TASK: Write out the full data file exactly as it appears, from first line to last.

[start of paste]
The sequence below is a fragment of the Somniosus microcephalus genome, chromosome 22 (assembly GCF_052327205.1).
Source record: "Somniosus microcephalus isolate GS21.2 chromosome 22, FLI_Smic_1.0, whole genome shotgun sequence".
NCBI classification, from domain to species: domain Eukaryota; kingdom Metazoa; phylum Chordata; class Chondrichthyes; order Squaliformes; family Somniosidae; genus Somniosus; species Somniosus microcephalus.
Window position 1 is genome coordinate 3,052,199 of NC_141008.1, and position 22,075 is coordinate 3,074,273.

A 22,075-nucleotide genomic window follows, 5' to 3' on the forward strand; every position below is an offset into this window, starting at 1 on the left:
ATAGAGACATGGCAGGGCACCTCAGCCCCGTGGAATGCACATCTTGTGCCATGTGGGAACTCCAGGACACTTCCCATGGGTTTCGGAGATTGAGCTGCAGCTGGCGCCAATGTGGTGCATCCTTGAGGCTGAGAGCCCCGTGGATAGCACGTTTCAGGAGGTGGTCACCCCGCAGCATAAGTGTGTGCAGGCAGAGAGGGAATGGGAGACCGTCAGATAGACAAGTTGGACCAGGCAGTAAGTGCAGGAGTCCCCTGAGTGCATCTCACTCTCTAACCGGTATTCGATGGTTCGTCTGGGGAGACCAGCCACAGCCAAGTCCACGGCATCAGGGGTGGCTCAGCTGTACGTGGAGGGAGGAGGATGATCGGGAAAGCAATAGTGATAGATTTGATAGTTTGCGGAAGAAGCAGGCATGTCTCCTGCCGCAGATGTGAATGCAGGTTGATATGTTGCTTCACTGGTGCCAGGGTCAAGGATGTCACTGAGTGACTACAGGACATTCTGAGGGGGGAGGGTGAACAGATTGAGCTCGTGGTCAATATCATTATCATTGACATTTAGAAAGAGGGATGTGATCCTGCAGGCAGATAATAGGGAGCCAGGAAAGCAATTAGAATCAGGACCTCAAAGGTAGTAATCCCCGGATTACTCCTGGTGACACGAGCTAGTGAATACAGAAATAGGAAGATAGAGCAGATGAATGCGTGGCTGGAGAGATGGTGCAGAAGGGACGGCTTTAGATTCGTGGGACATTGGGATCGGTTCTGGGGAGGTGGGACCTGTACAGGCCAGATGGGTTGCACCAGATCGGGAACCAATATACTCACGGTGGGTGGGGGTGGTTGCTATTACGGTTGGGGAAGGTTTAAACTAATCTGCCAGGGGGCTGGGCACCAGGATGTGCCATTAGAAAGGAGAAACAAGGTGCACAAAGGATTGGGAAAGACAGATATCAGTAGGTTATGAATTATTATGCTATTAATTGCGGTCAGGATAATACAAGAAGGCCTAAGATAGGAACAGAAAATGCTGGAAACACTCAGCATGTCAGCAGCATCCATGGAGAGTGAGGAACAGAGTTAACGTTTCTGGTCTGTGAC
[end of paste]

The sequence below is a fragment of the Somniosus microcephalus genome, chromosome 22 (assembly GCF_052327205.1).
Source record: "Somniosus microcephalus isolate GS21.2 chromosome 22, FLI_Smic_1.0, whole genome shotgun sequence".
NCBI classification, from domain to species: domain Eukaryota; kingdom Metazoa; phylum Chordata; class Chondrichthyes; order Squaliformes; family Somniosidae; genus Somniosus; species Somniosus microcephalus.
Window position 1 is genome coordinate 3,052,199 of NC_141008.1, and position 22,075 is coordinate 3,074,273.

A 22,075-nucleotide genomic window follows, 5' to 3' on the forward strand; every position below is an offset into this window, starting at 1 on the left:
ATAGAGACATGGCAGGGCACCTCAGCCCCGTGGAATGCACATCTTGTGCCATGTGGGAACTCCAGGACACTTCCCATGGGTTTCGGAGATTGAGCTGCAGCTGGCGCCAATGTGGTGCATCCTTGAGGCTGAGAGCCCCGTGGATAGCACGTTTCAGGAGGTGGTCACCCCGCAGCATAAGTGTGTGCAGGCAGAGAGGGAATGGGAGACCGTCAGATAGACAAGTTGGACCAGGCAGTAAGTGCAGGAGTCCCCTGAGTGCATCTCACTCTCTAACCGGTATTCGATGGTTCGTCTGGGGAGACCAGCCACAGCCAAGTCCACGGCATCAGGGGTGGCTCAGCTGTACGTGGAGGGAGGAGGATGATCGGGAAAGCAATAGTGATAGATTTGATAGTTTGCGGAAGAAGCAGGCATGTCTCCTGCCGCAGATGTGAATGCAGGTTGATATGTTGCTTCACTGGTGCCAGGGTCAAGGATGTCACTGAGTGACTACAGGACATTCTGAGGGGGGAGGGTGAACAGATTGAGCTCGTGGTCAATATCATTATCATTGACATTTAGAAAGAGGGATGTGATCCTGCAGGCAGATAATAGGGAGCCAGGAAAGCAATTAGAATCAGGACCTCAAAGGTAGTAATCCCCGGATTACTCCTGGTGACACGAGCTAGTGAATACAGAAATAGGAAGATAGAGCAGATGAATGCGTGGCTGGAGAGATGGTGCAGAAGGGACGGCTTTAGATTCGTGGGACATTGGGATCGGTTCTGGGGAGGTGGGACCTGTACAGGCCAGATGGGTTGCACCAGATCGGGAACCAATATACTCACGGTGGGTGGGGGTGGTTGCTATTACGGTTGGGGAAGGTTTAAACTAATCTGCCAGGGGGCTGGGCACCAGGATGTGCCATTAGAAAGGAGAAACAAGGTGCACAAAGGATTGGGAAAGACAGATATCAGTAGGTTATGAATTATTATGCTATTAATTGCGGTCAGGATAATACAAGAAGGCCTAAGATAGGAACAGAAAATGCTGGAAACACTCAGCATGTCAGCAGCATCCATGGAGAGTGAGGAACAGAGTTAACGTTTCTGGTCTGTGAC